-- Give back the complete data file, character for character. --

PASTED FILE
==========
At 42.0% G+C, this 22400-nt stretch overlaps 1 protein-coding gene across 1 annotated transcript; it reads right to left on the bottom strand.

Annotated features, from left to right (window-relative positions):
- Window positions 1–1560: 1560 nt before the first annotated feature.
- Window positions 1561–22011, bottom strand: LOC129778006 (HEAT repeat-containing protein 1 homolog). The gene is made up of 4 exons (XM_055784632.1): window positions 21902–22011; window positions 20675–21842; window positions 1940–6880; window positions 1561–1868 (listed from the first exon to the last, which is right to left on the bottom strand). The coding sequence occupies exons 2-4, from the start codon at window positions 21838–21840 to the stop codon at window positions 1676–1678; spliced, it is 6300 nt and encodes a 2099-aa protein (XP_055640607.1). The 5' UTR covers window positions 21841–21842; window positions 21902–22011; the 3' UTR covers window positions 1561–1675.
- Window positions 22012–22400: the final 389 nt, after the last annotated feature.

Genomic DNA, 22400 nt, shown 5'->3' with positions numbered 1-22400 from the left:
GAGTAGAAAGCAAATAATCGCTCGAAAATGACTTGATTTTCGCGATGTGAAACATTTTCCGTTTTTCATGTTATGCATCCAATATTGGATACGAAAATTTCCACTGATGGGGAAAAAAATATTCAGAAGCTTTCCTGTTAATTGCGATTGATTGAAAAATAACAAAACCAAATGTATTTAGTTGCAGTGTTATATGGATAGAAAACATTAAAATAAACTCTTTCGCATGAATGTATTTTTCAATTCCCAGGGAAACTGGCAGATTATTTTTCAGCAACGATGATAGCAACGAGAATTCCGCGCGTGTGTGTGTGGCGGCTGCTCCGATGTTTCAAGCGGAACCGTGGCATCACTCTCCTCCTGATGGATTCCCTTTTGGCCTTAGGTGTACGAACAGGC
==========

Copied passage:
At 42.0% G+C, this 22400-nt stretch overlaps 1 protein-coding gene across 1 annotated transcript; it reads right to left on the bottom strand.

Annotated features, from left to right (window-relative positions):
- Window positions 1–1560: 1560 nt before the first annotated feature.
- Window positions 1561–22011, bottom strand: LOC129778006 (HEAT repeat-containing protein 1 homolog). The gene is made up of 4 exons (XM_055784632.1): window positions 21902–22011; window positions 20675–21842; window positions 1940–6880; window positions 1561–1868 (listed from the first exon to the last, which is right to left on the bottom strand). The coding sequence occupies exons 2-4, from the start codon at window positions 21838–21840 to the stop codon at window positions 1676–1678; spliced, it is 6300 nt and encodes a 2099-aa protein (XP_055640607.1). The 5' UTR covers window positions 21841–21842; window positions 21902–22011; the 3' UTR covers window positions 1561–1675.
- Window positions 22012–22400: the final 389 nt, after the last annotated feature.

Genomic DNA, 22400 nt, shown 5'->3' with positions numbered 1-22400 from the left:
GAGTAGAAAGCAAATAATCGCTCGAAAATGACTTGATTTTCGCGATGTGAAACATTTTCCGTTTTTCATGTTATGCATCCAATATTGGATACGAAAATTTCCACTGATGGGGAAAAAAATATTCAGAAGCTTTCCTGTTAATTGCGATTGATTGAAAAATAACAAAACCAAATGTATTTAGTTGCAGTGTTATATGGATAGAAAACATTAAAATAAACTCTTTCGCATGAATGTATTTTTCAATTCCCAGGGAAACTGGCAGATTATTTTTCAGCAACGATGATAGCAACGAGAATTCCGCGCGTGTGTGTGTGGCGGCTGCTCCGATGTTTCAAGCGGAACCGTGGCATCACTCTCCTCCTGATGGATTCCCTTTTGGCCTTAGGTGTACGAACAGGC